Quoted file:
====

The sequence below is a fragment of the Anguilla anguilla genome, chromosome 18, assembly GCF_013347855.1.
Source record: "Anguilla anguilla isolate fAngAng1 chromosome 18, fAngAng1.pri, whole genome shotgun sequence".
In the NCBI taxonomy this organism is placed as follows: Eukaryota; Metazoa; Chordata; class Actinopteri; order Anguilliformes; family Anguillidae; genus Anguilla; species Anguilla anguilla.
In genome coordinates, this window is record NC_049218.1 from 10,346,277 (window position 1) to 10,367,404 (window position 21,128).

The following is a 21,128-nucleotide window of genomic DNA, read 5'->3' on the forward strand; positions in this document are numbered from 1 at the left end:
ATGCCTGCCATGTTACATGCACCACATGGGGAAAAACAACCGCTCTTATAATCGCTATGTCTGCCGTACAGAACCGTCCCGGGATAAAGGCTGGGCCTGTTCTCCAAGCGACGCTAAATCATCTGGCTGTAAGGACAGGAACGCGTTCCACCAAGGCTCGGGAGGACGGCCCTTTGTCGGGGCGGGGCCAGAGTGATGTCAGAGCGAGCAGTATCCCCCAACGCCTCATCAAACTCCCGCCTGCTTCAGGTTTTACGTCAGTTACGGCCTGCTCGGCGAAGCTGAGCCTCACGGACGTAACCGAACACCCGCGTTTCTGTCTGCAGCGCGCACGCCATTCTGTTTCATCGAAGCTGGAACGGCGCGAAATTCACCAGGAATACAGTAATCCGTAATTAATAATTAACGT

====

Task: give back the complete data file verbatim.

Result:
The sequence below is a fragment of the Anguilla anguilla genome, chromosome 18, assembly GCF_013347855.1.
Source record: "Anguilla anguilla isolate fAngAng1 chromosome 18, fAngAng1.pri, whole genome shotgun sequence".
In the NCBI taxonomy this organism is placed as follows: Eukaryota; Metazoa; Chordata; class Actinopteri; order Anguilliformes; family Anguillidae; genus Anguilla; species Anguilla anguilla.
In genome coordinates, this window is record NC_049218.1 from 10,346,277 (window position 1) to 10,367,404 (window position 21,128).

The following is a 21,128-nucleotide window of genomic DNA, read 5'->3' on the forward strand; positions in this document are numbered from 1 at the left end:
ATGCCTGCCATGTTACATGCACCACATGGGGAAAAACAACCGCTCTTATAATCGCTATGTCTGCCGTACAGAACCGTCCCGGGATAAAGGCTGGGCCTGTTCTCCAAGCGACGCTAAATCATCTGGCTGTAAGGACAGGAACGCGTTCCACCAAGGCTCGGGAGGACGGCCCTTTGTCGGGGCGGGGCCAGAGTGATGTCAGAGCGAGCAGTATCCCCCAACGCCTCATCAAACTCCCGCCTGCTTCAGGTTTTACGTCAGTTACGGCCTGCTCGGCGAAGCTGAGCCTCACGGACGTAACCGAACACCCGCGTTTCTGTCTGCAGCGCGCACGCCATTCTGTTTCATCGAAGCTGGAACGGCGCGAAATTCACCAGGAATACAGTAATCCGTAATTAATAATTAACGT